Computers and artificial intelligence have come along at an exponential rate over the past few decades, from being regarded as oversized adding machines to the point where they have played integral roles in some legitimately creative endeavours.
It’s the marketer’s job to stretch and challenge the business model of their organisation in the face of digital disruption in order to foster innovation.
Speaking at Forrester’s Summit for Marketing Leaders in Sydney today, VP and principal analyst, Shar VanBoskirk, encouraged marketing leaders to take more responsibility for ensuring their organisation employs agile working practices to meet modern customer expectations.
To do this, VanBoskirk pointed to four fundamentals behind building an agile, digitally-oriented organisation. The first thing to remember is that everything is a point of interaction, and interactions override process, she said.
VanBoskirk also advocated launching quickly then testing to improve, noting that “trial developments are better than blueprints”. Thirdly, businesses must collaborate with internal and external advocates, encouraging stakeholders and employees to contribute to innovation development.
The fourth pillar for Forrester is adjusting based on market conditions, and supporting a continuous development process. So why is all of this marketing’s responsibility?
“This notion of digital disruption is changing all dynamics of business,” VanBoskirk said. “Because you sit closest to the customer, it’s your job as marketers to stretch the business model of your organisation. It’s not about tearing the fabric of the brand, but letting yourself free of existing constraints of what your brand stands for.”
VanBoskirk then took attendees through key ways of making an agile organisation a reality.
The first was to foster a culture of digital innovation. As an example, VanBoskirk pointed to one Spanish bank which made every business unit responsible for innovation from their own staff and budget. This helped empower individuals within the business and lifted their pride in the brand, she said.
“They’ve also based innovation not on traditional ROI metrics, but how they will appeal to customers they try and serve,” she said.
Secondly, organise teams to deliver digitally enhanced experiences. “This is not about coming up with the ideal organisational structure,” VanBoskirk said. “It’s about creating a structure that has processes and communications in place to connect all stakeholders invested in digital strategy.”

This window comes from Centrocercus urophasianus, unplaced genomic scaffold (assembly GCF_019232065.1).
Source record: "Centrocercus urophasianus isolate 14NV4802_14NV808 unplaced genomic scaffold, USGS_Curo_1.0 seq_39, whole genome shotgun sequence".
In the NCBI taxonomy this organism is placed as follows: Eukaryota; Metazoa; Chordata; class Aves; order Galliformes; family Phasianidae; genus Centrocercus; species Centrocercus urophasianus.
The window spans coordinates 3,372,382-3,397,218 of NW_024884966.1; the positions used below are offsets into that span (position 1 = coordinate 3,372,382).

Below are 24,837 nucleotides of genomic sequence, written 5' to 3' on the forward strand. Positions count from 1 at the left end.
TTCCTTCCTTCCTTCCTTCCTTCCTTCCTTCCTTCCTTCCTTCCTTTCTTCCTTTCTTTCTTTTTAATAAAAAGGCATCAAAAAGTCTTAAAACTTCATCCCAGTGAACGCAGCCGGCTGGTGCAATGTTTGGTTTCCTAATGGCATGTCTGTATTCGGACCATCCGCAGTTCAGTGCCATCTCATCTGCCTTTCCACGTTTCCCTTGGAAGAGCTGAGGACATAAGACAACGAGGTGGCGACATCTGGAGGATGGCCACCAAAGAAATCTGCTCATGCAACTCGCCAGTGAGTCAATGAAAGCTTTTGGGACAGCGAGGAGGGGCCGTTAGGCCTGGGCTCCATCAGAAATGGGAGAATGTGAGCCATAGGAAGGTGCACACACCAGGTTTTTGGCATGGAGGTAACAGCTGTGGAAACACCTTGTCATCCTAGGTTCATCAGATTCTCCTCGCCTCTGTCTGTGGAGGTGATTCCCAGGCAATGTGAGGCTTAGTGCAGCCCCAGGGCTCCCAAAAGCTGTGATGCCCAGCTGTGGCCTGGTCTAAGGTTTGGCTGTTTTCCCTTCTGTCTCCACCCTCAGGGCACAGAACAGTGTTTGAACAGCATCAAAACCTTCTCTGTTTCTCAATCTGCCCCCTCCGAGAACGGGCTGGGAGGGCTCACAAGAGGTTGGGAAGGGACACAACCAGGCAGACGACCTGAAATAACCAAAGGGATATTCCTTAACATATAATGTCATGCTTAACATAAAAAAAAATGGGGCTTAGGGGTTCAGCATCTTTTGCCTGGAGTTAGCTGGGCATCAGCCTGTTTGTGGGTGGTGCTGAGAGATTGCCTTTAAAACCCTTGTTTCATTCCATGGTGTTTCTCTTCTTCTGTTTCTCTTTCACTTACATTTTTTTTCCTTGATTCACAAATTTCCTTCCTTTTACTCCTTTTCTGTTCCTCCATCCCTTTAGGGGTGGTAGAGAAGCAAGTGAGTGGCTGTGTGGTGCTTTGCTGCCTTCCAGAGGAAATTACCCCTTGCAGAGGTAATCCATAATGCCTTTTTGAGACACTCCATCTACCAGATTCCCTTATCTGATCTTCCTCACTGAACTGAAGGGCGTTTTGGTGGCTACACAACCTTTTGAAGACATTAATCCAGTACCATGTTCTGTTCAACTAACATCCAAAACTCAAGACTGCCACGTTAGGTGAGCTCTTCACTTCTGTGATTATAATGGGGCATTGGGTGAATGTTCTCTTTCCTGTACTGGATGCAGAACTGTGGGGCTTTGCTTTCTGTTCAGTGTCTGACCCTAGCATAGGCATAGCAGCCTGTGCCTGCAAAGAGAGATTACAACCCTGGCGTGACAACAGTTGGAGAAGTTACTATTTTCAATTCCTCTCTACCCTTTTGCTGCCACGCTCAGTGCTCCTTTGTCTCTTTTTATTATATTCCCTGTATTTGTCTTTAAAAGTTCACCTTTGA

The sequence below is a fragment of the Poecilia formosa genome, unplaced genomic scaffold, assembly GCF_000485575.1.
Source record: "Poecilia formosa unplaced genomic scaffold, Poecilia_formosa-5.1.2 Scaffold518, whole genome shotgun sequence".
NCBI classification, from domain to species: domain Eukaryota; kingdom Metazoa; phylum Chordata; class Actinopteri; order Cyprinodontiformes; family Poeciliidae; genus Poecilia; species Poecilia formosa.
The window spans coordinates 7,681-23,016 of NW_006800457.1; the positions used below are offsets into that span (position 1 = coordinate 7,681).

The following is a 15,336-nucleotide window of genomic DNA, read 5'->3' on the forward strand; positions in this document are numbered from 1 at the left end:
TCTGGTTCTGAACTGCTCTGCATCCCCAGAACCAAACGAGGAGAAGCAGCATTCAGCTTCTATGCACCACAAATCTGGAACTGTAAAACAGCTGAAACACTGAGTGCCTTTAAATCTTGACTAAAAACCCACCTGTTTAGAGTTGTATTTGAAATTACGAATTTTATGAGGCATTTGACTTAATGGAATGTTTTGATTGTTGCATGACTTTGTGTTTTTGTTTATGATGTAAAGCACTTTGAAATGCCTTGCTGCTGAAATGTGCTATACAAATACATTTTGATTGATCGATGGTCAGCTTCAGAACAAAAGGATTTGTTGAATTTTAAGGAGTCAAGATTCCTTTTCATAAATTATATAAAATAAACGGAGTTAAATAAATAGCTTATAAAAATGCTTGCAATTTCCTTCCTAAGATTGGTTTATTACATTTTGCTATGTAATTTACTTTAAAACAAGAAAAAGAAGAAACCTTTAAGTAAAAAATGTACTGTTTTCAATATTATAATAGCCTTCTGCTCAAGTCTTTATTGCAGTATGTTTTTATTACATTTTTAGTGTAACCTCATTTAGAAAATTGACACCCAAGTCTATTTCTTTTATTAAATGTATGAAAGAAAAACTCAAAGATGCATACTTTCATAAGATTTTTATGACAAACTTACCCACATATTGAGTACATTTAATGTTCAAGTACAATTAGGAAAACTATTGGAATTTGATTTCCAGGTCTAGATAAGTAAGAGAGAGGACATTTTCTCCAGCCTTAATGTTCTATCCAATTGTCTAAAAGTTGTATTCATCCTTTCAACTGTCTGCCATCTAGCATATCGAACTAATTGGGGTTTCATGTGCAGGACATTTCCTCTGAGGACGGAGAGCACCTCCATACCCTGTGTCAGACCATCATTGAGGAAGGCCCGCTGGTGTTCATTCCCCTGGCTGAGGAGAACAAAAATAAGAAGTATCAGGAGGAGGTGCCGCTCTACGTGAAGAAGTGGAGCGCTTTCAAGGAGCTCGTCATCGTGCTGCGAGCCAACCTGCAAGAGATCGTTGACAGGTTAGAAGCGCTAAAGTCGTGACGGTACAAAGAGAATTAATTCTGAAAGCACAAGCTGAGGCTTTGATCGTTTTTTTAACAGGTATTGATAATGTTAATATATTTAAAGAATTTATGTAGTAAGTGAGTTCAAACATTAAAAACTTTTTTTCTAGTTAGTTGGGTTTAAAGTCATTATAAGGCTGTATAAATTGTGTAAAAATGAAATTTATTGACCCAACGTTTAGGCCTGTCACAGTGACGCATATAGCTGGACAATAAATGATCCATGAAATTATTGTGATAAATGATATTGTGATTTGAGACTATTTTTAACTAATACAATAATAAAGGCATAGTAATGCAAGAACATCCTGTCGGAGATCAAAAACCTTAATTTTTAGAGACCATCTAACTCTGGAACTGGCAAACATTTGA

To illustrate the point, VanBoskirk pointed to ING Direct (now branded to Capital One), which initially put in play an organisational ‘digital centre of excellence’ pulling in marketing, IT and other business resources together globally.
“ING found that this didn’t work for its culture, and didn’t create collaboration or creativity,” she said. “So the company disbanded it, put tech folks back in tech where they were more at home, but focused specifically on tools and processes that facilitate communications, which is what they hoped would happen in the digital centre of excellence.”
The third area of focus vital to coping with the digital age is to identify when and how to use external partners. As an example, VanBoskirk pointed to BMW, which offers non-owners the opportunity to drive its cars on an hour-by-hour basis but didn’t have the logistics to manage such a service. Instead, BMW partnered with rental car company, Sixt, to move its fleet of cars from one location to another.
VanBoskirk’s fourth piece of advice was to enable with technology. This is about enabling innovations through technology, she said. One way this was done by US public transport provider, MBTA, was by opening up APIs and location specific data to third-party developers. That has resulted in hundreds of apps now helping consumers to have a better experience on MBTA’s bus network, VanBoskirk said.
Another Australian example is Deloitte Australia, which introduced the Yammer collaboration tool to tackle the challenge of accessing best practices and thinking across the organisation. As well as improving agility and innovation, an unexpected result was that Yammer employees became more loyal and stayed 10 per cent longer with the business than non-Yammer users.
VanBoskirk said organisations must also underpin decisions with customer-centric metrics.
“This is not just tracking results from marketing programs. You have to underpin all decisions around innovation with customer-oriented measurement,” she said. One way could be tethering Net Promoter Scores results to the bonus system of all your employees, something Australian telcos, Telstra and Virgin Mobile, are doing.
As a final note, VanBoskirk said modern marketing ultimately comes down to acting on insights and best practices to make the customer experience better.
“As marketers, you build your reputation on what you are doing, not what you say you will do,” she added, borrowing a quote from Henry Ford.
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